While all eyes turn to the U.S. bombardment of ISIS from the air, some experts are watching and worrying over the performance of local forces on the ground. A spate of worrying setbacks has raised serious questions about whether these forces—not the least important of which is the Kurdish peshmerga—are capable of holding off the militant group. The Daily Beast reports:
Douglas Ollivant, a former Army officer who advised Gen. David Petraeus in Iraq and served under two presidents in the National Security Council, expressed a view common among military and intelligence officers: “I think the general consensus among the American military people in country is that the Kurds just aren’t any better than any other military force in Iraq, and we shouldn’t be surprised that they’re having the same lack of success as the rest of the Iraqi army.”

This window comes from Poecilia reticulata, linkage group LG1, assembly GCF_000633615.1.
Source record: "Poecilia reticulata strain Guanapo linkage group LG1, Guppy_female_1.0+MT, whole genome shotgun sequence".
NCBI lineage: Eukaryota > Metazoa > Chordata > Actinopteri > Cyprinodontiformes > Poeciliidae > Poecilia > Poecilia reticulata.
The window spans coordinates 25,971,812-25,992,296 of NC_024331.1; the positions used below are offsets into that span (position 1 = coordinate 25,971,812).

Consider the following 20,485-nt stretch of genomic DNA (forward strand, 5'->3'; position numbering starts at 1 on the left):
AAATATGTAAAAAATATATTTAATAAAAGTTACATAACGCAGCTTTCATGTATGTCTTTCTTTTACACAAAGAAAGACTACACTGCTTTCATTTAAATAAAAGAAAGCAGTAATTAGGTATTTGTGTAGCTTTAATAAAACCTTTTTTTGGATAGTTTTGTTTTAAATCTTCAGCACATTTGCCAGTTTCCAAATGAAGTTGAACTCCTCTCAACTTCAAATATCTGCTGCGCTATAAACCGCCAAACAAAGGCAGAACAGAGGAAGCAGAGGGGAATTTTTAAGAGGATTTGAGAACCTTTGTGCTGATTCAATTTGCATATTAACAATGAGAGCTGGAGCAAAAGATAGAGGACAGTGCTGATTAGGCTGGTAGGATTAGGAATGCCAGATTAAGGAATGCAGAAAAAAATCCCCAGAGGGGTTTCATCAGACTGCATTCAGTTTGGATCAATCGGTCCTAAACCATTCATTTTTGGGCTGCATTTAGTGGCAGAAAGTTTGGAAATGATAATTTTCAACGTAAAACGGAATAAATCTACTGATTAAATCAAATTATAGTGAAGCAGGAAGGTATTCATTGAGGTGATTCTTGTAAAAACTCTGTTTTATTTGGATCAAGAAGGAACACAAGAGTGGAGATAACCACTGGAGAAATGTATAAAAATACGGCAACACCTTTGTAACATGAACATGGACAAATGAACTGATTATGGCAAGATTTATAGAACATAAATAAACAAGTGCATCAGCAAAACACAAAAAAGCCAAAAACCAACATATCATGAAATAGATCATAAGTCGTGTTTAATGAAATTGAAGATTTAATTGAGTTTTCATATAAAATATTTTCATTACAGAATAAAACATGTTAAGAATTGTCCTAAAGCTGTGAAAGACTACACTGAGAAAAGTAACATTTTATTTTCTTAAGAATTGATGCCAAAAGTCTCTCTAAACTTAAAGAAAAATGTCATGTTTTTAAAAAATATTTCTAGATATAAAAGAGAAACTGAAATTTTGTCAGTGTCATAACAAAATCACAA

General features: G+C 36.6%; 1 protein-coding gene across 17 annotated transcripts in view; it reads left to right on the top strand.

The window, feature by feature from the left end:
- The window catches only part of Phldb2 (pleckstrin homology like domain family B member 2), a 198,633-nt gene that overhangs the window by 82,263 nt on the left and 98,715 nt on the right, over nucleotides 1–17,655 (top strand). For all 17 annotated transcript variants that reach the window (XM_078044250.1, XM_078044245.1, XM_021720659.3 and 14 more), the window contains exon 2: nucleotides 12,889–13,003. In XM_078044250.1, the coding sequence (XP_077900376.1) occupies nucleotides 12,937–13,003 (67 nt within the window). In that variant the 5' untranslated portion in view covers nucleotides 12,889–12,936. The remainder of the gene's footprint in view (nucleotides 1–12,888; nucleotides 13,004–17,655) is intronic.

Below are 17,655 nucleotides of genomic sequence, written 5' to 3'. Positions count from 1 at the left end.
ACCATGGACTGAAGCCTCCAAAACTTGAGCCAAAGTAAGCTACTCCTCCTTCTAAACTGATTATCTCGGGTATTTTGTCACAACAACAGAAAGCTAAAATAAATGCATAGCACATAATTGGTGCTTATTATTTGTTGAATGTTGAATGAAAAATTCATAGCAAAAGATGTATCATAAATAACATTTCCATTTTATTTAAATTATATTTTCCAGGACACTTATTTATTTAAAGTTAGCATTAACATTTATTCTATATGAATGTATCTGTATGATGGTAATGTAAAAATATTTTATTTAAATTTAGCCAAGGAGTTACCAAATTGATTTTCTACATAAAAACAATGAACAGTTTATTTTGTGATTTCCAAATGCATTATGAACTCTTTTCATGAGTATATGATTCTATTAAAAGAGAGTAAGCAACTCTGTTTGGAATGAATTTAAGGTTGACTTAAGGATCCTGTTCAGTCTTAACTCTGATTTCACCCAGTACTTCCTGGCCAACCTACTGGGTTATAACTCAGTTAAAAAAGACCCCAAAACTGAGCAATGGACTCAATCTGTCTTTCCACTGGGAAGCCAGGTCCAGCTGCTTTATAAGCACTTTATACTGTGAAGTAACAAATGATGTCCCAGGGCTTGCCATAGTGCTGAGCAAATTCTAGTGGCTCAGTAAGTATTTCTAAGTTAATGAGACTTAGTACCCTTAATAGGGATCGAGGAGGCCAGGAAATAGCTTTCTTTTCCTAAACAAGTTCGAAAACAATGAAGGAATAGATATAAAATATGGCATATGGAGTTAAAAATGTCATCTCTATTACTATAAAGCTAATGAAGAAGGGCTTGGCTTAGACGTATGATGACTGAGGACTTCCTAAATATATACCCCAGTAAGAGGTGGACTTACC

That Kurdish capabilities are less substantial than many in D.C. seem to have thought is the big story behind today’s headlines of resumption of hostilities in Iraq, and the policy implications are mostly unpleasant. The stronger the Kurds, the more we could have relied on them and the less we would have had to do for them. Conversely, the choices get much uglier if the Kurds turn out to be weak—they are an important asset in a miserable place, and the U.S. doesn’t want to see them go down. Furthermore, there are good strategic reasons for doing something for the Kurds while letting Baghdad sweat over whether we’ll do the same for it.
It’s impossible to speculate from the outside looking in just how far ahead the Obama Administration has thought through its strategy going forward with this escalation in Iraq. But one thing is clear, however: this is yet one more example of Washington thinking it had solid ground to stand on, which it turns out can’t bear much weight.